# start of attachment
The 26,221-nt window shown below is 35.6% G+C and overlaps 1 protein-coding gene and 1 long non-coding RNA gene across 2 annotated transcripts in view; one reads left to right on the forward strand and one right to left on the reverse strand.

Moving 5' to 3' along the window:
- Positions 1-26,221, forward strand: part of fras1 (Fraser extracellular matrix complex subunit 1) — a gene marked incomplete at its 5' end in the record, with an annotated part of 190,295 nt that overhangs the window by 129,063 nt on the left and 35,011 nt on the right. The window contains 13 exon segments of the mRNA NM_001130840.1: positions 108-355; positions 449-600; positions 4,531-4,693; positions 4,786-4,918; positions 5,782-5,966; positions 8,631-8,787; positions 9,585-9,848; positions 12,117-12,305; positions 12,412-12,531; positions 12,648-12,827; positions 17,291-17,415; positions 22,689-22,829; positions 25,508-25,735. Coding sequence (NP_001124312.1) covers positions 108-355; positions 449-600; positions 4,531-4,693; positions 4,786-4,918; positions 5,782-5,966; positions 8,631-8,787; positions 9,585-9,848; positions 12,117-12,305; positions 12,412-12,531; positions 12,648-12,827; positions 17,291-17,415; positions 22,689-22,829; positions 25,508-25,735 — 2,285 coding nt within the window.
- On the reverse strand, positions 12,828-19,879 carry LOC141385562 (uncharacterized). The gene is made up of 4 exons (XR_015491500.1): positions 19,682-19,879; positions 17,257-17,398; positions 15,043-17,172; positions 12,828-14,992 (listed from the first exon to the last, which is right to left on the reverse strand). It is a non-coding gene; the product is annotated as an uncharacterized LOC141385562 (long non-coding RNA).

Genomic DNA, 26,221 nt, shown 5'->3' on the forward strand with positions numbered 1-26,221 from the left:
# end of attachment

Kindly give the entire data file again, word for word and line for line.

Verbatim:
The 26,221-nt window shown below is 35.6% G+C and overlaps 1 protein-coding gene and 1 long non-coding RNA gene across 2 annotated transcripts in view; one reads left to right on the forward strand and one right to left on the reverse strand.

Moving 5' to 3' along the window:
- Positions 1-26,221, forward strand: part of fras1 (Fraser extracellular matrix complex subunit 1) — a gene marked incomplete at its 5' end in the record, with an annotated part of 190,295 nt that overhangs the window by 129,063 nt on the left and 35,011 nt on the right. The window contains 13 exon segments of the mRNA NM_001130840.1: positions 108-355; positions 449-600; positions 4,531-4,693; positions 4,786-4,918; positions 5,782-5,966; positions 8,631-8,787; positions 9,585-9,848; positions 12,117-12,305; positions 12,412-12,531; positions 12,648-12,827; positions 17,291-17,415; positions 22,689-22,829; positions 25,508-25,735. Coding sequence (NP_001124312.1) covers positions 108-355; positions 449-600; positions 4,531-4,693; positions 4,786-4,918; positions 5,782-5,966; positions 8,631-8,787; positions 9,585-9,848; positions 12,117-12,305; positions 12,412-12,531; positions 12,648-12,827; positions 17,291-17,415; positions 22,689-22,829; positions 25,508-25,735 — 2,285 coding nt within the window.
- On the reverse strand, positions 12,828-19,879 carry LOC141385562 (uncharacterized). The gene is made up of 4 exons (XR_015491500.1): positions 19,682-19,879; positions 17,257-17,398; positions 15,043-17,172; positions 12,828-14,992 (listed from the first exon to the last, which is right to left on the reverse strand). It is a non-coding gene; the product is annotated as an uncharacterized LOC141385562 (long non-coding RNA).

Genomic DNA, 26,221 nt, shown 5'->3' on the forward strand with positions numbered 1-26,221 from the left: